Phillip Done, in his book Thirty-two Third Graders and One Class Bunny, says this about his experience as a teacher: “I always lose at arm wrestling.” I hope Mr. Done would understand.
I also am a teacher, but this game I had to win. Any teacher would lose an arm wrestle. He doesn’t need the biggest biceps, but Chess is a different story. He does need mind over muscle.
I’ve been Greg’s teacher for the last three years without knowing that he is a Chess champion. This means I’ve lost many opportunities to make the connection for him between the game and his school work. Perhaps it’s the thread that runs so true because when Chess became a craze in school this year, Greg brought in a board and won every game. He could win against his older brother, Henry. He says the only person he still can’t beat is his dad.
Then he asked if he could play me.
I don’t classify myself as a champion; I don’t play chess often enough. And I had seen enough of Greg’s play to know that he is good, in fact, very good. Yet something in me wanted to pit myself against him.
A crowd of students gathered when we settled down to business. Someone mentioned closing the doors during the championship. I smiled. They had been taught to block distractions.
I moved a pawn, Greg moved a pawn. My queen came out, Greg’s queen came out. The game progressed on even terms. Nothing was dramatic until suddenly Greg’s queen got busy bumping my players from the board. I lost a knight and a bishop while he shamelessly moved his queen into my corner. “Hey Greg, you got to get her out of there,” Henry said.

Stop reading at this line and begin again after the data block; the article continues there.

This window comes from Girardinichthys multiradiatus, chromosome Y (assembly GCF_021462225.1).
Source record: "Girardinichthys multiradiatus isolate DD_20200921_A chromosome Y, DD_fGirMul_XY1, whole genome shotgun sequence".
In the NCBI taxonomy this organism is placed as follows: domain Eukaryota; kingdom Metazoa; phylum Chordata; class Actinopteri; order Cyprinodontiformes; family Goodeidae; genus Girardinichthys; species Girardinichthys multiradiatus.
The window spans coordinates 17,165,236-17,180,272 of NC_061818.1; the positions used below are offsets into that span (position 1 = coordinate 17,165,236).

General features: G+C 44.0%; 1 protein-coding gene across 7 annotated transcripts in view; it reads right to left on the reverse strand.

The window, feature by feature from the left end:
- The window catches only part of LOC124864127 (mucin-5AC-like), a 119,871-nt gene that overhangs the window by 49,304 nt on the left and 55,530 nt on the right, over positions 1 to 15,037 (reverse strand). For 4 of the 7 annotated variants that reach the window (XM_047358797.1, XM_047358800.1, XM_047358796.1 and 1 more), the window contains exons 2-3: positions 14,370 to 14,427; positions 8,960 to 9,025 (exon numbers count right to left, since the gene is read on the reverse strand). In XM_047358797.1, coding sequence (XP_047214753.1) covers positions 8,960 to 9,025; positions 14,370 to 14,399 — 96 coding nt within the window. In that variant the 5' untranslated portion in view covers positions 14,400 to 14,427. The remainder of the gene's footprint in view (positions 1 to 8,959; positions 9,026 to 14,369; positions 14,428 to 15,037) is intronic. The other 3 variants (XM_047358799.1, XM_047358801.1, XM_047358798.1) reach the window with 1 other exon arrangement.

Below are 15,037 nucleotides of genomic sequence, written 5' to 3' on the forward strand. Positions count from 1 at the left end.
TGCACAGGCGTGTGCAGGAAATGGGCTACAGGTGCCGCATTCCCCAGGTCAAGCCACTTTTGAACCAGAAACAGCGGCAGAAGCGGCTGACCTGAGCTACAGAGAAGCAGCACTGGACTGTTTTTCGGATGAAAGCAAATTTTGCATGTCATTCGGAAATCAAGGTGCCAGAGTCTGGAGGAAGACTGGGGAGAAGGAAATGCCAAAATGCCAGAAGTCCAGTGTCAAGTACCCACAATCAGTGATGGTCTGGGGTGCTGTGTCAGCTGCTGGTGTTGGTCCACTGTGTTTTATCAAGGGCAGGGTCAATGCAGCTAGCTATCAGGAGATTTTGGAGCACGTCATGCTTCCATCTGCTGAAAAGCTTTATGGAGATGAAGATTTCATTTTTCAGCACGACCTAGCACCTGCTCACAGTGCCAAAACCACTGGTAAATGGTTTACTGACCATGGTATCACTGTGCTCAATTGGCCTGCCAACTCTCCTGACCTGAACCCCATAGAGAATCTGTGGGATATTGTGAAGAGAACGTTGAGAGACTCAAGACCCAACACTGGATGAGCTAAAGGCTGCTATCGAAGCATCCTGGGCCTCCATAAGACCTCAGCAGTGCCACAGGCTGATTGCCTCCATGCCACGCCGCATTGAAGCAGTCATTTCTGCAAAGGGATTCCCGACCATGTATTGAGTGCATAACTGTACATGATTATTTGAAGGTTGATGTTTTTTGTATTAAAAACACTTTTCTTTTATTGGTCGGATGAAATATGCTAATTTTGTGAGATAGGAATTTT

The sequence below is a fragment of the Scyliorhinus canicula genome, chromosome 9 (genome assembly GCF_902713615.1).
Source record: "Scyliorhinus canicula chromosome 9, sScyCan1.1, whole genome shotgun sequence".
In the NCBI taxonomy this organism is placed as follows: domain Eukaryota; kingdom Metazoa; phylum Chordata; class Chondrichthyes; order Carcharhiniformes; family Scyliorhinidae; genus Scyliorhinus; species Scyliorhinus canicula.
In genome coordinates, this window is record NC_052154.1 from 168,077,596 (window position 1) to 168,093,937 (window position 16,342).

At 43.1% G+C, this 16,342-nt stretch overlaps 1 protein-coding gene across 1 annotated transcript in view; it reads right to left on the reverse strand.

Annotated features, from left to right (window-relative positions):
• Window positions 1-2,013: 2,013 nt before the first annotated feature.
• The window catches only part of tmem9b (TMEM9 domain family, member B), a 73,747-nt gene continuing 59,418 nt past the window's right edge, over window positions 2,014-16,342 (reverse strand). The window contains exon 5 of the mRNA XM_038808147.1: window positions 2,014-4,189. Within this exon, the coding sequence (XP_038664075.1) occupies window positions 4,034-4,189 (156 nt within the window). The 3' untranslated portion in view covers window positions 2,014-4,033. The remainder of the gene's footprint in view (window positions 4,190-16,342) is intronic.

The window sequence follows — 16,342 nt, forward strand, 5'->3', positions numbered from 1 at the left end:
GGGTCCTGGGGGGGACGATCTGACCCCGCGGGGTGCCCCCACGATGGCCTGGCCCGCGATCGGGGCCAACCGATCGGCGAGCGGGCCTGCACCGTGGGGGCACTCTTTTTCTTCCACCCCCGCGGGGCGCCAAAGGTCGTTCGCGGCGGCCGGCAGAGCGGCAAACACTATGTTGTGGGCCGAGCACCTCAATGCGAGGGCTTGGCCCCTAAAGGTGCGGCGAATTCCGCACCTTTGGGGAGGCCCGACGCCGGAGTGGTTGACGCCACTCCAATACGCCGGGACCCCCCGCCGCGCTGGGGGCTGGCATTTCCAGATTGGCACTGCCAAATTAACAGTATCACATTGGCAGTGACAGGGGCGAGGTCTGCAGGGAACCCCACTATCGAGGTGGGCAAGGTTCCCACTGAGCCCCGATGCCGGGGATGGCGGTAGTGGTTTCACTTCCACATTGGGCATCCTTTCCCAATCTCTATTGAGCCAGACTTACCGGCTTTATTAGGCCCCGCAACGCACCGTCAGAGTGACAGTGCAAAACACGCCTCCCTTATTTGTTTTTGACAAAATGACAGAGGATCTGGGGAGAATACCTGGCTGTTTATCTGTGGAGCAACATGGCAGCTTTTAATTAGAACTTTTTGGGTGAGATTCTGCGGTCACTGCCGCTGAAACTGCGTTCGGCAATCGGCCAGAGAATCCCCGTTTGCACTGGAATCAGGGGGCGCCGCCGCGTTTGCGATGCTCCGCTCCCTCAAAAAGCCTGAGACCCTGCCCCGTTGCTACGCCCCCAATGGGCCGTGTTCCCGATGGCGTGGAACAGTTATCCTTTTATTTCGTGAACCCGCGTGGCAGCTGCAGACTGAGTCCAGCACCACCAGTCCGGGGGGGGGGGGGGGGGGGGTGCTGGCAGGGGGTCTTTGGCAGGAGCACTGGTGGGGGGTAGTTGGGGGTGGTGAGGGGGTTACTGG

Greg smiled, “She’s okay.”
I was afraid too she was. But by playing with one eye on her and watching my chance, my players closed in… and he lost his queen. “Ah, too bad,” he said, using his poor grade voice. I doubted if he cared.
The game moved on. I loved it. There’s nothing like connecting with intellect over a chess board. Before school, at break, during lunch, and after prayer meeting, we played. That evening Greg’s dad watched the two of us play. He watched me sweat. I had a queen only; Greg had a rook and two bishops.
I wasn’t sure how Greg would react if I won the game. I wasn’t sure how he would react if he won the game. I wasn’t even sure there was much I could do about either outcome. “You know one of us will have to lose?” I asked, trying to feel him out.
“Sure,” he responded, “move your queen right there.” He pointed to a space beside his rook.
I moved the other way. “Sorry, but you play too well. I have to play to win.” I was as nervous as a third grader.
We left the game for the night and the next morning Greg told me in a calm, smiling tone that he had been up till midnight reading a book about chess. My eyes bugged out and my brow furrowed. He was very serious about this game, he even read books about it; but one of us had to lose.
That morning Greg miscalculated and my queen got his rook, then one bishop, and then the other. The game was over. Everyone cheered. Greg’s younger brother booed. Greg was silent, silent yet smiling.
He said very little until first recess. I could tell he didn’t like losing, but he knew he had given me a hard enough time. As he walked by the chess table on his way out the door he looked and his dark eyes smiled. “Good game,” he said.
To be a good loser is to learn how to win. – Carl Sandburg